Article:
Referrals are the best.
They’re the best way to meet new people.
Look at this list and decide if you’d rather be introduced to the person through someone you like and trust, or to pull them out of the yellow pages or Google search:
- Pediatrician for your kids
- New employee
- Financial advisor
What about these?
- New customer for your business
- Romantic partner for yourself
- Romantic partner for your sibling
- New employee for your company
Of course you’d rather be introduced to them. You’d rather be referred to them.
What’s so powerful about referrals?
A referral accelerates trust.
You benefit from the existing relationship between the person you’re being referred to and the person who’s making the referral.
We all have personal experience with this.
Referrals benefit everyone involved.
This post is designed to help folks working in sales, or building a business or clientele, get (more) referrals, but most anyone can benefit from reading it.
Now I have a question for you; are you referrable?
Your persuasion skills are great and you’ve done an effective job working with your prospect and they’ve become your client or customer.
Should you ask for referrals? I think the answer is 1000% yes.
Do you ask for referrals? Most people don’t.
Why don’t they? For a lot of reasons, one of them being they don’t feel like they’re referrable.
This is a shame, because it’s really hard to build a business or clientele without getting referrals. I’ve learned the value of referrals over my 20 + years in financial services.
Here’s what I’ve learned that can help you become more referable.
To be referable, you need to demonstrate these things;
- Show up on time
- Follow up in a timely manner
- Have an organized sales process
- Ask good questions and listen
- Never judge an answer
Let’s get started.
Show up on time
This is an easy one. Or is it?
Are you on time? Are you on time all the time?
Are most people on time?
There are fewer things I hate more than having my time wasted. This is true because I understand the value of my time and I try to maximize it.
If you’re calling on a busy professional or business owner, they probably feel like I do. Therefore, if you’re not on time, they will not feel comfortable referring you to others.
And why would they? The people they’d introduce you to also don’t want to have their time wasted.
To take this one step further, when you’re late, you’re breaking an agreement.
You and the person you’re meeting with agreed to meet at a certain time. When you’re late, you’re not holding up your end of the bargain.
To be referable, you’ve gotta be on time.
Follow up in a timely manner
If you’re doing a good job through your sales process, you’re also making an agreement on when you’ll be following up with them.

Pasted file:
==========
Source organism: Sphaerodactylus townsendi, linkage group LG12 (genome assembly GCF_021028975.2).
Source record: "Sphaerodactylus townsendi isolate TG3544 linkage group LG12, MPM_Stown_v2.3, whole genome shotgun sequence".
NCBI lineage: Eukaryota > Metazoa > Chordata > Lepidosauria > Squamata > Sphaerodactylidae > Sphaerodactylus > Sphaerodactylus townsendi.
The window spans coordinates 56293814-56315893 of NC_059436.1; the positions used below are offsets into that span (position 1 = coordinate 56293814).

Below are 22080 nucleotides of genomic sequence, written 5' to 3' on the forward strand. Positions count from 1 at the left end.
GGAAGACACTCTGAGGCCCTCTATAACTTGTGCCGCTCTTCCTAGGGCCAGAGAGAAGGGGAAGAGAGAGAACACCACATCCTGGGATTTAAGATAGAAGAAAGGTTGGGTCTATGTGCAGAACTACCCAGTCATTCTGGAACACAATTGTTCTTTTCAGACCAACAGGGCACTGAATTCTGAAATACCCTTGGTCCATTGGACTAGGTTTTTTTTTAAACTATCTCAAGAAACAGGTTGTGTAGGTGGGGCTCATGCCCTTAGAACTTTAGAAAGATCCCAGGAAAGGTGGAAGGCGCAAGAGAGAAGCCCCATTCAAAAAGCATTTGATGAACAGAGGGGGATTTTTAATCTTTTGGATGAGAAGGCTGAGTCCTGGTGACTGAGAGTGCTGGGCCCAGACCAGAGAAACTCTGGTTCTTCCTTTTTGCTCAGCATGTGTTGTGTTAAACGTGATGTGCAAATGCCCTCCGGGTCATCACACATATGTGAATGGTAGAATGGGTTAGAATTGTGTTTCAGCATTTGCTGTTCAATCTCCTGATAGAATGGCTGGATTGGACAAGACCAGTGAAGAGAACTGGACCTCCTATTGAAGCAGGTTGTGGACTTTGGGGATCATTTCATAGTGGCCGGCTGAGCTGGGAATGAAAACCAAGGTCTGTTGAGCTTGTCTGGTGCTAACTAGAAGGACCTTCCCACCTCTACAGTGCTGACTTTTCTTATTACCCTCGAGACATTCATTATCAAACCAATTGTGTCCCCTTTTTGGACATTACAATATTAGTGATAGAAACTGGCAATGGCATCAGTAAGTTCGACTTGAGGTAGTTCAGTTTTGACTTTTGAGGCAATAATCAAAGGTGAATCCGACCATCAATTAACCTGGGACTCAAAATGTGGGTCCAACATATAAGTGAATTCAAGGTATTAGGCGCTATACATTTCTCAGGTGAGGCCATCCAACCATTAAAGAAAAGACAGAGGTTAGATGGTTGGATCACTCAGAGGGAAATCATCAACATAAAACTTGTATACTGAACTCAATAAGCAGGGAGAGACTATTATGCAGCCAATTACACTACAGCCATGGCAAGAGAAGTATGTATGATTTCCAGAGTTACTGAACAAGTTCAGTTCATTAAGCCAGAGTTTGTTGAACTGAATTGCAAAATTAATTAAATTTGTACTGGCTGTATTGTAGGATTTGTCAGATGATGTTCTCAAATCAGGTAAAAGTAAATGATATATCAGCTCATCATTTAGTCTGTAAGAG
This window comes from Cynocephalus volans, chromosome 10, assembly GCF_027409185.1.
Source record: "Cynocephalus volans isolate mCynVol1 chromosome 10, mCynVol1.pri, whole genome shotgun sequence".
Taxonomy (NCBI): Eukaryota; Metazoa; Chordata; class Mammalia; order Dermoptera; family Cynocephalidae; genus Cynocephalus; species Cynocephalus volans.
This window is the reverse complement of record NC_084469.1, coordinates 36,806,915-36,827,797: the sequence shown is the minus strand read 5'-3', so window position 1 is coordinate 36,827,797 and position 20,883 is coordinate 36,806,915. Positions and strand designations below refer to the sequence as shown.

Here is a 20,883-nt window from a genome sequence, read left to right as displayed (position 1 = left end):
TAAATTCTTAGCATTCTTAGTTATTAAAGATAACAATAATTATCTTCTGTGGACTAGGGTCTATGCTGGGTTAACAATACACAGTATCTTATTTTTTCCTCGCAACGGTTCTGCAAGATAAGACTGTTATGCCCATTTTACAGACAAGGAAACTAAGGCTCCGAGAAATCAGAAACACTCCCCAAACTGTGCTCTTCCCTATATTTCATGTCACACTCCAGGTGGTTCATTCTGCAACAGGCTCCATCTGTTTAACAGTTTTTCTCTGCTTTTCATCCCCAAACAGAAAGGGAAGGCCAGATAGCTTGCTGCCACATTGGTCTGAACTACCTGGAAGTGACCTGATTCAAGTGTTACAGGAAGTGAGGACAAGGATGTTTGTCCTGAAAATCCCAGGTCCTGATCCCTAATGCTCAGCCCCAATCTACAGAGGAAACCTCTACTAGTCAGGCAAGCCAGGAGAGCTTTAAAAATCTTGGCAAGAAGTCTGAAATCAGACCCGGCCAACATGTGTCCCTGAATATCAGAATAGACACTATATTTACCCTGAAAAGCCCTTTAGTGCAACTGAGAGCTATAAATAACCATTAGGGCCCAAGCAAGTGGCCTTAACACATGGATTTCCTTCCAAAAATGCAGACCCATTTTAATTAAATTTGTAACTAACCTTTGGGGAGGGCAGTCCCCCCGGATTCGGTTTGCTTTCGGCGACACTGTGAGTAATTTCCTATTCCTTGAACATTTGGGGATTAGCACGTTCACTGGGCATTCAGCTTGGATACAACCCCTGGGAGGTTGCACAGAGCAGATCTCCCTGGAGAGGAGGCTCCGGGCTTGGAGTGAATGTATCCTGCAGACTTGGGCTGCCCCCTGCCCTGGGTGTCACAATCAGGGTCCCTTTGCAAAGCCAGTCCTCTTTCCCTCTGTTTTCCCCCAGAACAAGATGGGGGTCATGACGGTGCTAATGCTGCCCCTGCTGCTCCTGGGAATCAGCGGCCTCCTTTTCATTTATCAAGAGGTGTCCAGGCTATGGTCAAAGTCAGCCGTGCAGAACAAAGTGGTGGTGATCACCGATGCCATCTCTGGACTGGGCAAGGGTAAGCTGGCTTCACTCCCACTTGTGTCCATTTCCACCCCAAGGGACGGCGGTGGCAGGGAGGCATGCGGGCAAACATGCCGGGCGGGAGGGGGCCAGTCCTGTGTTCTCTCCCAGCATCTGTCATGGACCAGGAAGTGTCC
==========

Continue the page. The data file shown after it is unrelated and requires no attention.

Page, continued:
For example, when you’re wrapping up a meeting and you say, “I’ll have the answers to your questions by tomorrow afternoon,” you better have the answers to them by tomorrow afternoon.
If something comes up, or the info you promised won’t be ready in time, simply let them know. People understand things sometimes take longer than expected, but you need to keep people in the loop.
Follow up should be an opportunity to under-promise and over-deliver, not the opposite.
When you tell someone you’re going to do something within a certain time frame, you need to do it to be referable.
Have an organized sales process
Having an organized sales process is fundamental to success in sales. It’s also fundamental with whether or not you’re referable.
Following a process shows your customer what the people they may refer to you will also experience. It demonstrates your professionalism and gives evidence to the fact you’ve done this before.
Successful people appreciate systems and processes.
It goes without saying, but how and when you ask for referrals should be a part of your sales process.
Having an organized sales process demonstrates your professionalism, inspires confidence, and makes you referable.
Ask good questions and listen
Never doubt the power of a good question.
It allows you to control the direction of the sales interview, and gives your prospect or customer the opportunity to express themselves and what’s of greatest importance to them.
Obviously, your customer needs to be doing most of the talking during a sales interview. And you need to make sure you’re actually listening and paying attention to what they’re saying; not just waiting for your opportunity to talk.
If your customer doesn’t feel like you’re listening or paying attention to them, why would they ever introduce you to anyone else?
To be referable, you’ve got to ask good questions and listen.
Never judge an answer
While you may think you know what your prospect is going to say, you don’t.
And just because you think something is correct, doesn’t mean they do.
You’re also bringing all of your experience, biases, and preconceived notions into the meeting. It’s entirely possible your prospects’ perspective and values will be different than yours. Not better or worse, just different.
To be referable, keep your judgment to yourself.
Referrals bring value to all parties involved.
You bring value through education and problem solving. You have earned and should expect referrals.
Making sure you’re doing the five things I mentioned will position you for success. Just don’t forget to ask!
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